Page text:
Field is growing ‘much faster than average, compared with all other careers,’ according to the Bureau of Labor Statistics
By Deborah Jeanne Sergeant
With an annual mean wage of $45,520 statewide, according to the Bureau of Labor Statistics, and no education requirements, the dental lab tech career offers generous remuneration.
Few other positions related to healthcare pay so well with so few education requirements.
Lab techs may make and repair orthodontic devices or dental prosthesis like dentures and bridges or crowns. These devices are all custom equipment specially made according to the patient’s forms and the specifications from the doctor.
Dental lab techs don’t interact with patients; however, their relationships with doctors require a level of customer service and interpersonal skills. Dental lab techs must pay careful attention to detail and understand why these details will play a large role in the patient’s satisfaction with their experience with their dental professional.
“You have to know what you’re doing, pay attention to detail and have good fine motor skills,” said Joe Sofinski, co-owner and dental lab technician at AFX Dental Lab in Syracuse.
The firm makes bridges and dental devices, but not orthodontic equipment.
“It comes down to functionality and how it works for the patent. Everything you do is for the patient. What the doctor gives you is what you have to work with.”
Many in the industry like to think of dental lab work as a blend of artistry and technical skills. Dental and orthodontic devices must function, but should also look good so patients are pleased with the results. Such fine, detailed work requires specific skills.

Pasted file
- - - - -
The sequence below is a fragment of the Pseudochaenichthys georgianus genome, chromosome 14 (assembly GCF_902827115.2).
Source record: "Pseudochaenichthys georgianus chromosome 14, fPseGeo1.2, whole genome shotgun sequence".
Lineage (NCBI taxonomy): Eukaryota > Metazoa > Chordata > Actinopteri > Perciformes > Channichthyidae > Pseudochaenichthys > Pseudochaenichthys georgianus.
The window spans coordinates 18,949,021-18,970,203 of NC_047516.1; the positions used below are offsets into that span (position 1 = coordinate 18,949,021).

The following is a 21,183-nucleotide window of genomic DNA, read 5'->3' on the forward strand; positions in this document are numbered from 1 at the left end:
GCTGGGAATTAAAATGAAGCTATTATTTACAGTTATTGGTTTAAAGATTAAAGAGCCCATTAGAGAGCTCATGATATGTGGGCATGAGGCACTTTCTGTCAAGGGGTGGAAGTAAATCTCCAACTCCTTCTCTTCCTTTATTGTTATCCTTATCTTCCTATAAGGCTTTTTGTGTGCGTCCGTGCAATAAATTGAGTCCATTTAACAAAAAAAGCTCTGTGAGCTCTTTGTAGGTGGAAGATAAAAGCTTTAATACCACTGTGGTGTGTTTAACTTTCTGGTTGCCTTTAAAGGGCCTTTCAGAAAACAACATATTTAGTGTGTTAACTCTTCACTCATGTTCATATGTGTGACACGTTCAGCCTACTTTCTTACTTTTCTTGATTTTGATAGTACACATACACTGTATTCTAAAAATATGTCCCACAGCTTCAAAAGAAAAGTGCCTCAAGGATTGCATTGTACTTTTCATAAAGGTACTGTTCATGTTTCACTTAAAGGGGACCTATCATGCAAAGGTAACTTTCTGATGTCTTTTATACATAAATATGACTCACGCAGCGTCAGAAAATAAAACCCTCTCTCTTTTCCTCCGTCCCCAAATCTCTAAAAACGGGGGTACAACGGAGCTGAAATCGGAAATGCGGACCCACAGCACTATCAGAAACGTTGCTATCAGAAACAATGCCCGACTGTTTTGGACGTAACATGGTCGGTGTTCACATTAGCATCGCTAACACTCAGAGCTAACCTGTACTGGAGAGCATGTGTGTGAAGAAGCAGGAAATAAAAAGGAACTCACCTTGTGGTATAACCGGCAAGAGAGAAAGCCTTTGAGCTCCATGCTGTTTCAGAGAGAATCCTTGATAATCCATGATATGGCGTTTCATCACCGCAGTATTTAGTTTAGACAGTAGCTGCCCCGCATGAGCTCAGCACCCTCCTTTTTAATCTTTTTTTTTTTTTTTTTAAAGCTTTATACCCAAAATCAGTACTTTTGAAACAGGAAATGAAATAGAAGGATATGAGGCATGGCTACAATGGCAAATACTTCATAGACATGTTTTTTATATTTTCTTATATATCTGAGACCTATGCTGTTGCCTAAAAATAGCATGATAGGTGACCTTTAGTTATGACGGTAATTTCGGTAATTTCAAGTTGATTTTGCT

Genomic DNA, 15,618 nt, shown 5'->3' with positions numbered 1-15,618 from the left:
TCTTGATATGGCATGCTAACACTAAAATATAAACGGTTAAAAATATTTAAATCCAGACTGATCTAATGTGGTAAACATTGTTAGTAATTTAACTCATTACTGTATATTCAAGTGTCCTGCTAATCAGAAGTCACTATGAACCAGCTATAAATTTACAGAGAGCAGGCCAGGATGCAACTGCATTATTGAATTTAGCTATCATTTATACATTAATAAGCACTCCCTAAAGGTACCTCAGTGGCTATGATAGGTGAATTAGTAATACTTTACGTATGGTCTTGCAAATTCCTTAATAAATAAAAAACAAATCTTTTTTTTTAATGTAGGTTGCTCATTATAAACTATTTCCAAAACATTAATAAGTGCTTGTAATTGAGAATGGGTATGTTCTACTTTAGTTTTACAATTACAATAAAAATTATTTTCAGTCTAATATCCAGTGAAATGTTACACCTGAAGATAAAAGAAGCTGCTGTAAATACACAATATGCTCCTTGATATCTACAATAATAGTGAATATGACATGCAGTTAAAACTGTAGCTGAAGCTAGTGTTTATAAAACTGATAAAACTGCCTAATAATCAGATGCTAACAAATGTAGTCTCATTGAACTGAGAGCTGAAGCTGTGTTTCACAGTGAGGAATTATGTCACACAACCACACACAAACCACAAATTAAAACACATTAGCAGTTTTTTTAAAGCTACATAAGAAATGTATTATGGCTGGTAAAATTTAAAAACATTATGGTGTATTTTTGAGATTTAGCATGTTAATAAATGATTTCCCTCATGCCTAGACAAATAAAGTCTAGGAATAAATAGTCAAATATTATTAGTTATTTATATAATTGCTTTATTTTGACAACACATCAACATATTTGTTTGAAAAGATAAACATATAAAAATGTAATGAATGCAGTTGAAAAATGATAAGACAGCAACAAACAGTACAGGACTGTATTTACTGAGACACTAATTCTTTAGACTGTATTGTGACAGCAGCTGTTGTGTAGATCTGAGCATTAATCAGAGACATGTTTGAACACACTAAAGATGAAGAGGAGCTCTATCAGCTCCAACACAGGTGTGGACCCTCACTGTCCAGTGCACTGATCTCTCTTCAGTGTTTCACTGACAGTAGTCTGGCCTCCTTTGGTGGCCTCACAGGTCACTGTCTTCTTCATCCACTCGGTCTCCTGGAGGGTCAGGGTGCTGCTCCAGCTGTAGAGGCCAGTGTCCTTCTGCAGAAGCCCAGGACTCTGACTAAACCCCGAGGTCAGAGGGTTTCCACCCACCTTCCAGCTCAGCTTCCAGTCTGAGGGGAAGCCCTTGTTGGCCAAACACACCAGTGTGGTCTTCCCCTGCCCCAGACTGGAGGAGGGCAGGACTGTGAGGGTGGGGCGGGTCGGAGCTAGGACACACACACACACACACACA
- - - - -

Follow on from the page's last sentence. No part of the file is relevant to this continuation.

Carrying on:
“The most important thing is they have to have above average manual dexterity,” said dentist Emile Rossouw, chairman and program director of Eastman Institute for Oral Health’s Orthodontics and Dentofacial Orthopedics Department in Rochester. “They have to have good hands. They also have to have an appreciation for art. If they have some art genes or talent, that would be fantastic.”
Of course, additional schooling would only help a dental tech to advance in the career; however, many employers provide on-the-job training. A few community colleges in the region offer two-year courses, including Erie Community College in Buffalo and Monroe Community College in Rochester.
With this kind of experience and education, people may work at orthodontic labs, dental labs, doctor’s offices and larger dental and orthodontic offices.
Sofinski, the co-owner of AFX Dental Lab in Syracuse, began working under a senior technician right out of high school in 1987. Later, he completed a training course at a school that’s no longer operating, but only to meet an employer’s requirement.
“It definitely helps to know the terminology and know what you’re looking at before you touch it,” Sofinksi said.
From there, he continued to work for laboratories. By 2005, he started his own company, AFX.
“I like being able to make something artistic that matches existing dental function,” Sofinski said. “It makes the patient happy.”
While dealing with some doctors can be challenging from time to time, Sofinski continues to foster good relationships with doctors that helps the work go more smoothly.
In the past five years, the use of CAD technology has affected the industry. Many designs he receives are digital; however physical impressions are still in use.
While 3-D printers can create some dental devices like tray aligners, they don’t take the place of dental lab techs. The printers also require skilled technicians to operate them, so their presence in the industry doesn’t mean fewer jobs.
The Bureau of Labor Statistics predicts an increase in the demand for dental lab techs to increase by 11% between 2018 and 2028, rated as “much faster than average, compared with all other careers.
Photo: Dental lab techs may make and repair orthodontic devices or dental prosthesis like dentures and bridges or crowns. Mean wage for the profession is $45,520 statewide. It doesn’t require extensive schooling.